Saturday January 31, 2015
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Four-point play with :01 left lifts Longhorns to dramatic boys basketball win over Elks January 31, 2015
I suppose you have heard about the 87 year old woman who died in Bakersfield, California, and about the 911 call et al, but just in case, here's a quick summary:
Woman collapses in a nursing home. Someone calls 911 for an ambulance. Dispatcher tells caregiver at facility to administer CPR. Caregiver says she is not allowed to do that and refuses to turn call over to anyone else. Much ado in news. Social networks go crazy. Police to investigate.
Okay, some facts.
The facility was not a nursing home. It was an assisted living home. The 87 year old woman knew that she would received no medical care there, but chose to live there anyway because she did not want to "exceptional care" if anything happened. Her family was well aware of that fact. The person who called for the ambulance had been told that she could not administer medical care to the people living at the home.
The case is now closed. Although there was no "do not resuscitate" order on file at the assisted living home police have determined there no criminal act occurred.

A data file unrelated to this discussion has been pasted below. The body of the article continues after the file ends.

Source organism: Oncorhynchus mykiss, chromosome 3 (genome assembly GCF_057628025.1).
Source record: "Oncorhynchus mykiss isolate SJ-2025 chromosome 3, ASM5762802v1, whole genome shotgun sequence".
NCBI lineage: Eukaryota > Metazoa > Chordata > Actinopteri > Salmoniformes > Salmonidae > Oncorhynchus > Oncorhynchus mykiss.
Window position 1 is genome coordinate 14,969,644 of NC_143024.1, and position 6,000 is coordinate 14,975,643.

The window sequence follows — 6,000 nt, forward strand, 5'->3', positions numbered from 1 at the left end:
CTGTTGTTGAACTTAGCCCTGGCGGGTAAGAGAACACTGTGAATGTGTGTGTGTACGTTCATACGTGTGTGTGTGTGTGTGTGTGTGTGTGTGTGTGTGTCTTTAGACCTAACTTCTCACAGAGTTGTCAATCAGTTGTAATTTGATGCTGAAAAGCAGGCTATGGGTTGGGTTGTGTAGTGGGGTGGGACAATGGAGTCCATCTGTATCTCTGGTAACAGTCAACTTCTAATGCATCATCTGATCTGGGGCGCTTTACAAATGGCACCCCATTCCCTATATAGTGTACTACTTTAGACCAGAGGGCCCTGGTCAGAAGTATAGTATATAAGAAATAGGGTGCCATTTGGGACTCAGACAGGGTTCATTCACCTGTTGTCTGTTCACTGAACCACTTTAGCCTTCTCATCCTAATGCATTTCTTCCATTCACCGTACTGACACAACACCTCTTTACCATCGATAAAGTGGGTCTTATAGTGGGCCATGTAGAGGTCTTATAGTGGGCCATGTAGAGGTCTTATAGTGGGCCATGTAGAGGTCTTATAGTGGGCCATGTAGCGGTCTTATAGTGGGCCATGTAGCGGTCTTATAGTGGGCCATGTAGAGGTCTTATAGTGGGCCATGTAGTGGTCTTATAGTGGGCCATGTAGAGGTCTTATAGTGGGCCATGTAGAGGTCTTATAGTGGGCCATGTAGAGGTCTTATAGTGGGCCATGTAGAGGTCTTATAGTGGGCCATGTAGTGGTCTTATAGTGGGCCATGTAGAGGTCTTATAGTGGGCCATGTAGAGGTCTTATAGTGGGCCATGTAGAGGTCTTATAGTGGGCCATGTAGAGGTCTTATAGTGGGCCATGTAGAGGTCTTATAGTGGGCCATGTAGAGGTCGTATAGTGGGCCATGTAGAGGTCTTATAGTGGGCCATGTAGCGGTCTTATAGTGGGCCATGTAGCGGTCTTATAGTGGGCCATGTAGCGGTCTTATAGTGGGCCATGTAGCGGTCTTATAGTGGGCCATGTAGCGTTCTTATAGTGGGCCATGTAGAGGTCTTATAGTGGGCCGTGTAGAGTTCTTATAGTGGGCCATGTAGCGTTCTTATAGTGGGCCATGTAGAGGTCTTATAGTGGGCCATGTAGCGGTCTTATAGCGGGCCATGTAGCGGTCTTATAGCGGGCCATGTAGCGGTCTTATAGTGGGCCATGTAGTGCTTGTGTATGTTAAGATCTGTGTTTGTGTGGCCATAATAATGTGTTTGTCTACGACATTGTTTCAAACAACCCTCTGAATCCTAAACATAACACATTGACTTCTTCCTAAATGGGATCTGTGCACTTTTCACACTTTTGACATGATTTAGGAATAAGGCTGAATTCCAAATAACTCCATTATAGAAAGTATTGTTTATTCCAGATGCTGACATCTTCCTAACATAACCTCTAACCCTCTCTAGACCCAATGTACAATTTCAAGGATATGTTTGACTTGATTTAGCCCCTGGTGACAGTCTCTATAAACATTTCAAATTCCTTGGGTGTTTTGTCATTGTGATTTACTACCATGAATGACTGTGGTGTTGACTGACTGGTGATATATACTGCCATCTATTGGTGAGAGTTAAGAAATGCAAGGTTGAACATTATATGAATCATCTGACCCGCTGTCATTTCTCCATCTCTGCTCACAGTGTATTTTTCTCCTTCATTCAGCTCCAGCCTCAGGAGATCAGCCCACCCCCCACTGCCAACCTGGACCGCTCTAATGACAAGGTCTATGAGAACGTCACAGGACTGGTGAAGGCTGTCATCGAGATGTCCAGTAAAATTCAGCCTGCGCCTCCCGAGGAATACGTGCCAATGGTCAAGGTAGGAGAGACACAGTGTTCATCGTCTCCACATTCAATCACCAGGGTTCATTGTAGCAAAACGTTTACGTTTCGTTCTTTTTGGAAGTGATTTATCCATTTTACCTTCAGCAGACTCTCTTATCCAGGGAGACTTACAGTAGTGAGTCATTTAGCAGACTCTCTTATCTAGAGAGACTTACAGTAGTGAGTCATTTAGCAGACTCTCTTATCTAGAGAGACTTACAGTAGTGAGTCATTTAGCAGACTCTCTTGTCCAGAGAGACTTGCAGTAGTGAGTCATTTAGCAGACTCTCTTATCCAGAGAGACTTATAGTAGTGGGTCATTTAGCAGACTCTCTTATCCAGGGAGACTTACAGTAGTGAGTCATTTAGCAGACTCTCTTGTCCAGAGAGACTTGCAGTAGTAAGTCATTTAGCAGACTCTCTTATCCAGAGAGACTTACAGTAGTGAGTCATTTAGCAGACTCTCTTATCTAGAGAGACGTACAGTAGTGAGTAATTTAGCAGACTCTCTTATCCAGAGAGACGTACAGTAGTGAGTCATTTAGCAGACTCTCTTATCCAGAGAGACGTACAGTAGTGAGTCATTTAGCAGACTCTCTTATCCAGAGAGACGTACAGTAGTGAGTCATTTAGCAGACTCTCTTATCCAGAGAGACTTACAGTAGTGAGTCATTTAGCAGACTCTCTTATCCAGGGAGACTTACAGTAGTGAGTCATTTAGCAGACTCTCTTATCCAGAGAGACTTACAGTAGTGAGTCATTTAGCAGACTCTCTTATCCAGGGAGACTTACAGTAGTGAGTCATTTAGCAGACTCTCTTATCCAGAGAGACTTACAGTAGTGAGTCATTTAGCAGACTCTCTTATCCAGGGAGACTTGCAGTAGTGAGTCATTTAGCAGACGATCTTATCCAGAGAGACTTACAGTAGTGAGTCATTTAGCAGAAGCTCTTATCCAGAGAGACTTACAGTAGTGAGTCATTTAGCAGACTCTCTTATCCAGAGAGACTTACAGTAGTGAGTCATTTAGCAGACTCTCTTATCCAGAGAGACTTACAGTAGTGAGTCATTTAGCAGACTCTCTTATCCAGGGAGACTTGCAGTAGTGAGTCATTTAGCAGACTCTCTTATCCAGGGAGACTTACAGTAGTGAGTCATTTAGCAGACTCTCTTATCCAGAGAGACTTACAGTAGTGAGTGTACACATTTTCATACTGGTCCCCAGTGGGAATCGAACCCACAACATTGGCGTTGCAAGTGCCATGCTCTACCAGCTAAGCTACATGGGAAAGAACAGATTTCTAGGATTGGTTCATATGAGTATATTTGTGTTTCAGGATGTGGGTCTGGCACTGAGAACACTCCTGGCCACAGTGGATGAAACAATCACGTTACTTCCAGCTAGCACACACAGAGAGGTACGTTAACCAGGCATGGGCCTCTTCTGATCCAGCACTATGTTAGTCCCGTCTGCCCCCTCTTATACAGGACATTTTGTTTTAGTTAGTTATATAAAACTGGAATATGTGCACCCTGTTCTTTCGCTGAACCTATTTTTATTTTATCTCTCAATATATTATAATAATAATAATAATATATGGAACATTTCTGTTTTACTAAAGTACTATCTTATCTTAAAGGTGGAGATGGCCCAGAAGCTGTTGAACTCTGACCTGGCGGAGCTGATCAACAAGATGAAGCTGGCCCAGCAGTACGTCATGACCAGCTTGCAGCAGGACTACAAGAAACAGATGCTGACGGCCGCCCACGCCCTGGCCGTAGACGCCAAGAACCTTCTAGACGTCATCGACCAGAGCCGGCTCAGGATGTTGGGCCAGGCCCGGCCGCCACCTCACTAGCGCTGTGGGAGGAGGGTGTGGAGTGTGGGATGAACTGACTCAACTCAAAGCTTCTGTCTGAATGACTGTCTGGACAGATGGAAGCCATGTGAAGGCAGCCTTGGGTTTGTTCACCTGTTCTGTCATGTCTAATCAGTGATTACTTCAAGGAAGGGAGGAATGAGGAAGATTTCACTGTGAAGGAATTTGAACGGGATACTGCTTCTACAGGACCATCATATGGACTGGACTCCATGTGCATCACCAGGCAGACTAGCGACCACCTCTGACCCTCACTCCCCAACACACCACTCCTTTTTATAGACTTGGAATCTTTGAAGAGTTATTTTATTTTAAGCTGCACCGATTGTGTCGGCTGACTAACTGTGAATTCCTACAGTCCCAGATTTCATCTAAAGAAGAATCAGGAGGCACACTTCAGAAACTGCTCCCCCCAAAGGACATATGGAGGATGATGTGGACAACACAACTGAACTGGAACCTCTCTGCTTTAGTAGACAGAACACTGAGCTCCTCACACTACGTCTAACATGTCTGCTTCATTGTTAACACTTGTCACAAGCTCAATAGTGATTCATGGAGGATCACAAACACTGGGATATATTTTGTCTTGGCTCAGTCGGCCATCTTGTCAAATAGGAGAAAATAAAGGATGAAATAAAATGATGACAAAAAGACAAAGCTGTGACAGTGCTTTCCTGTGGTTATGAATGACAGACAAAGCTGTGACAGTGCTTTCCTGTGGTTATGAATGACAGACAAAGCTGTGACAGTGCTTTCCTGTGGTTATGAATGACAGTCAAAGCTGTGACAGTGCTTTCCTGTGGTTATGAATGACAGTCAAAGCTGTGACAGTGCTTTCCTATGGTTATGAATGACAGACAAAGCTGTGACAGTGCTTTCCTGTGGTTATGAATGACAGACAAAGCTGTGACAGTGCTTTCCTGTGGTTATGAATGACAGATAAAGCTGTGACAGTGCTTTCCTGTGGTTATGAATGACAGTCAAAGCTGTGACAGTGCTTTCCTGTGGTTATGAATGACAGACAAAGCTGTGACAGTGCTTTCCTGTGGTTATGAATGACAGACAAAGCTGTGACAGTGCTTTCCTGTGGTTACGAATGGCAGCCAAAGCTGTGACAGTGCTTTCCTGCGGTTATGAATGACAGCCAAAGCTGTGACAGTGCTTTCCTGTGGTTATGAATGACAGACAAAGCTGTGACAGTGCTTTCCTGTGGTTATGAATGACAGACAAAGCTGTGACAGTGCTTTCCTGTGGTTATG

The 87 year old woman died of natural causes, which was her wish. The family is comfortable with what occurred and feels that too much was made over what should have been a private event.
"It was our beloved mother and grandmother's wish to die naturally and without any kind of life prolonging intervention," the family said. "We understand that the 911 tape of this event has caused concern, but our family knows that mom had full knowledge of the limitations of Glenwood Gardens and is at peace. We regret that this private and most personal time has been escalated by the media."
The family said it would not sue or try to profit from the death. They added that is was "a lesson we can all learn from."
Is there something we can learn from all this?
Tom, Thanks for the facts regarding a case that perhaps bothered millions of people who heard the 911 tape on mass media. I do think that we can learn something. The mass media and perhaps local media as well often do not do the jobs that they should be doing. If they really wish to convey "news" to the public, there should be a rigid code of ethics that is rigidly enforced by the media itself. Things like "neutrality", full disclosure, investigations to find the "truth" behind stories, and such like would certainly be welcome. I never heard any of the information that you presented after the initial story of behavior that seemed cruel. If they had our interests at heart a follow-up would have been appropriate. Perhaps "truth" is not high on the list of priorities?